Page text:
Facebook WhatsApp purchase point out a new sector that needs regulation

Apr 3, 2014
net neutrality
Facebook's WhatsApp acquisition prompts concerns about concentration of power in the telecommunications industry and the need for regulation.
Just a few days after shocking the world and splitting opinions by buying WhatsApp for $19 billion, Mark Zuckerberg hosted a dinner at his home in Barcelona. He shared the table with the 20 most powerful executives in the telecommunications industry and the topic of dinner conversation was the global market for SMS. The creator of Facebook wanted to calm the nerves of the industry owners, which were estimated to have lost $33 billion in 2013 due to the drain caused by WhatsApp. But when Facebook and the largest telecom companies come together to decide on interests that basically affect the entire world, one can see that things are taking on a new magnitude. The meeting of these two forces suggests a concentration of power in the hands of a small group of players to the point where regulation may be necessary. The state does not have to enter the market - it just has to ensure that no one dominates it.
Facebook's entry into the telecommunications market via WhatsApp is not the first clash of the social network with the industry's companies, nor is it the last concern that should involve one of the industries most at the epicenter of the digitization process. Telecommunication companies have mostly come from a state background around the world to become the sixth most profitable market on the planet and in most countries where they operate, they had carte blanche to make as much profit as they wanted, offering very low-quality services and cartelizing prices by coordinating supply among few competitors. Brazilian users may have felt a deja-vu with the last sentence.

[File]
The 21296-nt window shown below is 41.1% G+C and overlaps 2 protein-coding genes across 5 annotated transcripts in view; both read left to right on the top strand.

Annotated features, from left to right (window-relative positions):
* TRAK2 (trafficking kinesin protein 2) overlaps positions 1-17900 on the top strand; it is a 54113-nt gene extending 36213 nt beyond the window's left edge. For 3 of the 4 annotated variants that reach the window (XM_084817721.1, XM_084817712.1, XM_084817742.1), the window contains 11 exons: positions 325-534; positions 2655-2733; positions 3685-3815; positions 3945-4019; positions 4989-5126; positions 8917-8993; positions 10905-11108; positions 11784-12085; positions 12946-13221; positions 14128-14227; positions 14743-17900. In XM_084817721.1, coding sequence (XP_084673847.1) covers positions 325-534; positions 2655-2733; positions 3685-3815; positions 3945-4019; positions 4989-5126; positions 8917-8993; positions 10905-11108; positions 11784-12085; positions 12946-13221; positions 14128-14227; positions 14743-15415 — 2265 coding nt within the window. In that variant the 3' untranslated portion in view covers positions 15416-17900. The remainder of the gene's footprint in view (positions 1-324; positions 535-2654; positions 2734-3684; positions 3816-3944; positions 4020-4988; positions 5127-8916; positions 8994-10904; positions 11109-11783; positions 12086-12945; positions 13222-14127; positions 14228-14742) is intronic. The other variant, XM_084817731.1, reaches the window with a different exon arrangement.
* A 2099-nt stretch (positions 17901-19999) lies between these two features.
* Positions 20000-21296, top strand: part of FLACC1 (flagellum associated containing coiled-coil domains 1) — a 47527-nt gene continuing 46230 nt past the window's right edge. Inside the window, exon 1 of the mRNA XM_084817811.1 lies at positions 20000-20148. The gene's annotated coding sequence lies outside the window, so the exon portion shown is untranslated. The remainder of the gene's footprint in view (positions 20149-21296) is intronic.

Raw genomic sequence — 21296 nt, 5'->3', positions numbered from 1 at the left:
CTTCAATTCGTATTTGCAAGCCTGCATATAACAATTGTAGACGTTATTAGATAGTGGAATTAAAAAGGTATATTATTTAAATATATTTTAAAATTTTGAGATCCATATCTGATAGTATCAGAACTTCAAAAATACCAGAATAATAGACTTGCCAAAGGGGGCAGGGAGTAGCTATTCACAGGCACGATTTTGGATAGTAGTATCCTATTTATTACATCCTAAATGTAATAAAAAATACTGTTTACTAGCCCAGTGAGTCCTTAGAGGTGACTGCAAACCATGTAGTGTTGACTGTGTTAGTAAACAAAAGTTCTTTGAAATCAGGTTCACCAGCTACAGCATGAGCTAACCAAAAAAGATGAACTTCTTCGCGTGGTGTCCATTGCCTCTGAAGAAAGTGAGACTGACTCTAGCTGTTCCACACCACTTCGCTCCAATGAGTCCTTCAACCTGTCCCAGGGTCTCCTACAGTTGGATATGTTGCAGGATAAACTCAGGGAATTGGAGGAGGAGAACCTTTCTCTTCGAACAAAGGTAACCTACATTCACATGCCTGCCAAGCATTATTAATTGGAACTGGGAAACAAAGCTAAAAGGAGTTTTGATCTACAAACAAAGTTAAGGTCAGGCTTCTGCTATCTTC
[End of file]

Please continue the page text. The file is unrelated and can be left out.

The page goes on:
The issue goes beyond the $33 billion that telecommunications companies failed to make in 2013 as message traffic migrated to free (or nearly free) tools like WhatsApp or Viber. Facebook was already causing grumbles among the giants of the telecom sector because of the massive data traffic that passes under their noses without them receiving an extra penny. The dispute now clearly revolves around the solidity of the concept of net neutrality.
Telecommunication companies are paid by their users who already pay for data traffic to do whatever they want – including using Facebook, WhatsApp or not. The assumption that Facebook would also have to pay because it generates a lot of traffic implies that the provider can interfere with transfers. Attempting to eliminate net neutrality is only less worrying than the possibility of such neutrality being broken with the agreement of the companies that generate more traffic. In addition to the unpredictable outcome that this data manipulation could have, an "agreement" between those who provide internet access and those who offer services using this access constitutes a cartel and would require more than regulation.
In politically stronger economic communities like the European Union, this will probably lead to investigations like the one Google faced. Add to this (yes, there's more) the fact that telecommunications is not a market that any entrepreneur can invest in. Only companies with the ability to invest on a global scale can install new infrastructure expansion (and still, usually with loans from local governments). This point is one of the telcos' arguments for being able to bite a piece of Facebook's pie, but it should not be the last, because the technology to simply replace the need for a voice service like the one offered today is on the verge of becoming a reality. Facebook's mega-acquisition creates a hybrid telecommunications sector that can operate without the need for telecommunications companies. Because of its potential size, the risk of a private monopoly is too great to ignore.
Capitalism has never had such a wide dominance in the world economy as it does today. Paradoxically, mass usage markets like telecommunications tend to have fewer and fewer companies controlling it and thus, moving the market away from the ideal of capitalism. Few service providers are bad for society because they manipulate price, lower quality and prevent the emergence of new competitors. Before someone has the brilliant idea to create a Tweetobras or return to Jurassic telecommunications companies like Telerj, society and market need to quickly establish norms to avoid tariff manipulation, low-quality service and - even more serious - control of information flow. Unfortunately, at least in Brazil, we do not have a political class with the instruction or ability to understand the problem.

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